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There are also the clashing images of a privileged Moscow Soviet eye surgeon and the nonconforming outcast musician Sergei Kuryokhin, dubbed “unofficial” by authorities because the jazz rock that he and his friends play, although moderate by heavy metal standards, is too unpredictable for Soviet officialdom.

“Comrades” was shot from 1983 to 1985 and was no hit-and-run mission, the BBC spending three weeks to seven months on each subject. That’s extraordinary.

“This kind of exercise has never been done before,” Denton told a group of visiting TV critics in Los Angeles Monday. “As to why the Soviets let us do it is a different question.”

Denton thinks that the Soviets may have thought they could control the production. And they tried, in their fashion.

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The BBC producers chose the general topics, but the Soviets selected all but four of the persons to be interviewed. Communist Party officials were off limits. Except in the case of Kuryokhin, whose segment was shot surreptitiously in Leningrad because the government denied permission, each BBC film crew was accompanied by a Soviet TV “guide.”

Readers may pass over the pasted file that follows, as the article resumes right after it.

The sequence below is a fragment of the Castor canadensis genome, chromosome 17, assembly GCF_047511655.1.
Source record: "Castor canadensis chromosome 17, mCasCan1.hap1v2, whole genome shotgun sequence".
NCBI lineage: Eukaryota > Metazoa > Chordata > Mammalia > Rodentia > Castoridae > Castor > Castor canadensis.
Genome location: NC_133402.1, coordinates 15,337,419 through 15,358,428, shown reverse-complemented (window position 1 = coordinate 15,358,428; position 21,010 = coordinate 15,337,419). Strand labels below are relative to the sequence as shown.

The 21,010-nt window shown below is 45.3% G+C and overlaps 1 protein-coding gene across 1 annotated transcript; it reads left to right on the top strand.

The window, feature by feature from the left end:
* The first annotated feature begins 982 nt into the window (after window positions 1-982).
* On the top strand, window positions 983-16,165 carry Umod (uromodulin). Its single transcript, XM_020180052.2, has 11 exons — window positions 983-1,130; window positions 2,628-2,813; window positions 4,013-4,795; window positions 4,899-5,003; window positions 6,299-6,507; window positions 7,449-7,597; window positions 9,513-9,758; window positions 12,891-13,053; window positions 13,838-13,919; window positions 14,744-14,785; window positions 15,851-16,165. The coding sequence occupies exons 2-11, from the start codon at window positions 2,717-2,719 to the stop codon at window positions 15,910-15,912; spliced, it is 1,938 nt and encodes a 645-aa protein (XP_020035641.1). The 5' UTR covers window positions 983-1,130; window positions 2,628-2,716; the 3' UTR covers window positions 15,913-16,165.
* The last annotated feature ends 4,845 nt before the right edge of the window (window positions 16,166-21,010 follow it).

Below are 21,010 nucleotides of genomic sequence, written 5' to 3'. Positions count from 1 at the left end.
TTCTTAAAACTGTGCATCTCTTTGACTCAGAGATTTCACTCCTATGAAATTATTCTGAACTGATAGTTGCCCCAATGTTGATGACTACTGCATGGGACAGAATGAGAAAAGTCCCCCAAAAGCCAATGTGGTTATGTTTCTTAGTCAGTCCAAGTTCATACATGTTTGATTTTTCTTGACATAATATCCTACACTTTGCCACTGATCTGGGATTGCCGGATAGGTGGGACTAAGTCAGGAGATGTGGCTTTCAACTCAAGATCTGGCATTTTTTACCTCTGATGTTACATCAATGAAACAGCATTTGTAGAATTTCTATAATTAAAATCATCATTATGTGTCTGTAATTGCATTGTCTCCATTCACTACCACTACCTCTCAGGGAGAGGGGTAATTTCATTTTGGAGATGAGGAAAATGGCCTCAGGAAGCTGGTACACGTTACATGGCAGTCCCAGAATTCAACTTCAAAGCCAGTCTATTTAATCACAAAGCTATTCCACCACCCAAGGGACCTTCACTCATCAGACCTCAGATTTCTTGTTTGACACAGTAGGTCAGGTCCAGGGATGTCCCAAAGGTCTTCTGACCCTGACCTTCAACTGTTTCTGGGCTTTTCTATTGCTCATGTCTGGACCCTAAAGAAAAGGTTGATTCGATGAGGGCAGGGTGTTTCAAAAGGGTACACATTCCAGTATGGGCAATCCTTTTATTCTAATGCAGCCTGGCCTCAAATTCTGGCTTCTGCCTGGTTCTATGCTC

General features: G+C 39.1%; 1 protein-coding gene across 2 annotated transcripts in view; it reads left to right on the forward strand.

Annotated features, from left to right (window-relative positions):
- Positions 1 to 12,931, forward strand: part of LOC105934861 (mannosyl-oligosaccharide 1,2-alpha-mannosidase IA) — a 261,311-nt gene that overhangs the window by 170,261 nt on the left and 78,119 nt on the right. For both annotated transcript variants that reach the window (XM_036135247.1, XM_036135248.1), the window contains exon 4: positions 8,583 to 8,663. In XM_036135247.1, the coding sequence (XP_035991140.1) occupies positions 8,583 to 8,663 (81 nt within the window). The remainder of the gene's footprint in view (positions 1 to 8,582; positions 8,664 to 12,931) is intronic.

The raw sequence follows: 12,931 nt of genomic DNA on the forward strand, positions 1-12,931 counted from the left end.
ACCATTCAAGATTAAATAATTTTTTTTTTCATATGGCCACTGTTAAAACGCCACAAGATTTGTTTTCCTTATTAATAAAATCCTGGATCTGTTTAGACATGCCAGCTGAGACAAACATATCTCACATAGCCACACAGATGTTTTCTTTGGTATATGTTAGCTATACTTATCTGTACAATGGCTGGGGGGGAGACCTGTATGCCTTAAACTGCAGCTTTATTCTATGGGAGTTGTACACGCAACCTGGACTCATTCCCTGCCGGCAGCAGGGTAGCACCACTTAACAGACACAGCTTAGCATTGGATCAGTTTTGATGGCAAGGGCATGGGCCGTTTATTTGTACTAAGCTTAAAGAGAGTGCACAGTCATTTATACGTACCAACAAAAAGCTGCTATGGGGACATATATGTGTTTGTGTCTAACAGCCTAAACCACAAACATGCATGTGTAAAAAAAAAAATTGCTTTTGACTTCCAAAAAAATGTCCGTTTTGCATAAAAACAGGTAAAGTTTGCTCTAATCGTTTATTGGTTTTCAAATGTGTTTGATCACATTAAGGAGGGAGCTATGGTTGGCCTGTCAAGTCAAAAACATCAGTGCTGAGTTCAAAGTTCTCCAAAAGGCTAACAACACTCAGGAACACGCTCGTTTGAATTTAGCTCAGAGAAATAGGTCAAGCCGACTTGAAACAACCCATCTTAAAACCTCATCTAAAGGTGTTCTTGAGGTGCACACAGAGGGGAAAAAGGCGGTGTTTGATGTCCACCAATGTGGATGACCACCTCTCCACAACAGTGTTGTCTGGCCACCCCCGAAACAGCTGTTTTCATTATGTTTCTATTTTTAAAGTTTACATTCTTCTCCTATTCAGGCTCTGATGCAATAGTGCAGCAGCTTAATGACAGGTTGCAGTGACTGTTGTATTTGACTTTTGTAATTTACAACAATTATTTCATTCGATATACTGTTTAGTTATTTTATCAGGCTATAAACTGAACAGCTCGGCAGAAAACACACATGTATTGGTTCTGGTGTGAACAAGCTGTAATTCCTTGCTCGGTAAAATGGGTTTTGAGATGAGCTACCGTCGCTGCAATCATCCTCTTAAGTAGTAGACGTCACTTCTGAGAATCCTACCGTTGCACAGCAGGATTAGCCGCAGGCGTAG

The Soviets had the contractual right to view the finished programs and suggest changes, Denton said, but the BBC maintained full editorial control. “The film left the Soviet Union unprocessed and unedited,” he said.

What resulted is a strikingly balanced series which, though omitting the more sinister Soviet underside, is no wishy-washy whitewash, thanks to the camera’s X-ray eye and some pointed narration.

After spending 21 months in the Soviet Union, Denton has concluded that that Soviets are “marginally less inclined to believe their propaganda than we are to believe ours.”

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And one thing that Soviets and Americans have in common, he added, is their patriotism. “The vast majority love their country.”

One fundamental difference, though, is the weaving of political ideology into everyday routine. As British journalist Michael Franklin notes on one of the programs, the Soviet Union is a perpetual school: “A school for life.”